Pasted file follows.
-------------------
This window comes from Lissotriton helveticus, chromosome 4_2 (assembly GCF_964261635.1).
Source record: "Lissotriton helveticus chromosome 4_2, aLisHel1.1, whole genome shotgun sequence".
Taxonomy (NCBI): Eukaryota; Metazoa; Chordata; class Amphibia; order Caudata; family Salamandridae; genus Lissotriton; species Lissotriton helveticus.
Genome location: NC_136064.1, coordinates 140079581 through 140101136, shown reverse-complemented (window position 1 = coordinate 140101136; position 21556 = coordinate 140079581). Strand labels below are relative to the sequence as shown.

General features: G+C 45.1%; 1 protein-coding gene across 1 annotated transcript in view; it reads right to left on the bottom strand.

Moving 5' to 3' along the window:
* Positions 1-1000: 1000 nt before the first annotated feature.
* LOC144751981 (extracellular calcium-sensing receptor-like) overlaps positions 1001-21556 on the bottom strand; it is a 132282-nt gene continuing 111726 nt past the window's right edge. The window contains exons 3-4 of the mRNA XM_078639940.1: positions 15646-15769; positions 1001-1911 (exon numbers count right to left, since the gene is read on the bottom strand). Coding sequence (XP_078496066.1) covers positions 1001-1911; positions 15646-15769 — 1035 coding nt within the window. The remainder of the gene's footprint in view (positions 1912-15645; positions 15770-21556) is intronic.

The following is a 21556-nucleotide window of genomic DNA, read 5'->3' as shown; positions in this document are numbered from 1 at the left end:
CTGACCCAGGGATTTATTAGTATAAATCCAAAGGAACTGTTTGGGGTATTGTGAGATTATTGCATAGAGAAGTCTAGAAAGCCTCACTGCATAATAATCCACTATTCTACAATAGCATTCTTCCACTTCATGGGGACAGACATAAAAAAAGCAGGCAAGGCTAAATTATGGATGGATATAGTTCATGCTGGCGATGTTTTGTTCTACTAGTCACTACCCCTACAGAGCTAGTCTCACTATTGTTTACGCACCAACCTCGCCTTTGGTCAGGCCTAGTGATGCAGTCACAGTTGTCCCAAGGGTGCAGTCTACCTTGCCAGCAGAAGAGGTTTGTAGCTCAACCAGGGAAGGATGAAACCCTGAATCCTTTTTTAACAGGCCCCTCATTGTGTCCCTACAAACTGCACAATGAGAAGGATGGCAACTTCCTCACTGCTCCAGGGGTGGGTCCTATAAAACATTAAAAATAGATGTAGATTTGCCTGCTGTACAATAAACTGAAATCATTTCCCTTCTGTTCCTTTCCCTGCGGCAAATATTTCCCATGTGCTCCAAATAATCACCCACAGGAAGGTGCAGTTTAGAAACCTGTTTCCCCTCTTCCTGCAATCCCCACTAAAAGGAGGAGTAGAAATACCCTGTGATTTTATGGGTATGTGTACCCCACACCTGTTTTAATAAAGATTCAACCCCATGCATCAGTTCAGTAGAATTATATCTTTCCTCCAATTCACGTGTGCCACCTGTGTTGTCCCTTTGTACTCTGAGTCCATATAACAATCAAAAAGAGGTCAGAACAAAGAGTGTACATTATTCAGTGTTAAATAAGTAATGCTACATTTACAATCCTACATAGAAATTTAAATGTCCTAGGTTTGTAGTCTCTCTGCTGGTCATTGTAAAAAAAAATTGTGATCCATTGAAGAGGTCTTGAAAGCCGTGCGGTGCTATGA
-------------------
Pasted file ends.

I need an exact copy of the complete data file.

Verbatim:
This window comes from Lissotriton helveticus, chromosome 4_2 (assembly GCF_964261635.1).
Source record: "Lissotriton helveticus chromosome 4_2, aLisHel1.1, whole genome shotgun sequence".
Taxonomy (NCBI): Eukaryota; Metazoa; Chordata; class Amphibia; order Caudata; family Salamandridae; genus Lissotriton; species Lissotriton helveticus.
Genome location: NC_136064.1, coordinates 140079581 through 140101136, shown reverse-complemented (window position 1 = coordinate 140101136; position 21556 = coordinate 140079581). Strand labels below are relative to the sequence as shown.

General features: G+C 45.1%; 1 protein-coding gene across 1 annotated transcript in view; it reads right to left on the bottom strand.

Moving 5' to 3' along the window:
* Positions 1-1000: 1000 nt before the first annotated feature.
* LOC144751981 (extracellular calcium-sensing receptor-like) overlaps positions 1001-21556 on the bottom strand; it is a 132282-nt gene continuing 111726 nt past the window's right edge. The window contains exons 3-4 of the mRNA XM_078639940.1: positions 15646-15769; positions 1001-1911 (exon numbers count right to left, since the gene is read on the bottom strand). Coding sequence (XP_078496066.1) covers positions 1001-1911; positions 15646-15769 — 1035 coding nt within the window. The remainder of the gene's footprint in view (positions 1912-15645; positions 15770-21556) is intronic.

The following is a 21556-nucleotide window of genomic DNA, read 5'->3' as shown; positions in this document are numbered from 1 at the left end:
CTGACCCAGGGATTTATTAGTATAAATCCAAAGGAACTGTTTGGGGTATTGTGAGATTATTGCATAGAGAAGTCTAGAAAGCCTCACTGCATAATAATCCACTATTCTACAATAGCATTCTTCCACTTCATGGGGACAGACATAAAAAAAGCAGGCAAGGCTAAATTATGGATGGATATAGTTCATGCTGGCGATGTTTTGTTCTACTAGTCACTACCCCTACAGAGCTAGTCTCACTATTGTTTACGCACCAACCTCGCCTTTGGTCAGGCCTAGTGATGCAGTCACAGTTGTCCCAAGGGTGCAGTCTACCTTGCCAGCAGAAGAGGTTTGTAGCTCAACCAGGGAAGGATGAAACCCTGAATCCTTTTTTAACAGGCCCCTCATTGTGTCCCTACAAACTGCACAATGAGAAGGATGGCAACTTCCTCACTGCTCCAGGGGTGGGTCCTATAAAACATTAAAAATAGATGTAGATTTGCCTGCTGTACAATAAACTGAAATCATTTCCCTTCTGTTCCTTTCCCTGCGGCAAATATTTCCCATGTGCTCCAAATAATCACCCACAGGAAGGTGCAGTTTAGAAACCTGTTTCCCCTCTTCCTGCAATCCCCACTAAAAGGAGGAGTAGAAATACCCTGTGATTTTATGGGTATGTGTACCCCACACCTGTTTTAATAAAGATTCAACCCCATGCATCAGTTCAGTAGAATTATATCTTTCCTCCAATTCACGTGTGCCACCTGTGTTGTCCCTTTGTACTCTGAGTCCATATAACAATCAAAAAGAGGTCAGAACAAAGAGTGTACATTATTCAGTGTTAAATAAGTAATGCTACATTTACAATCCTACATAGAAATTTAAATGTCCTAGGTTTGTAGTCTCTCTGCTGGTCATTGTAAAAAAAAATTGTGATCCATTGAAGAGGTCTTGAAAGCCGTGCGGTGCTATGA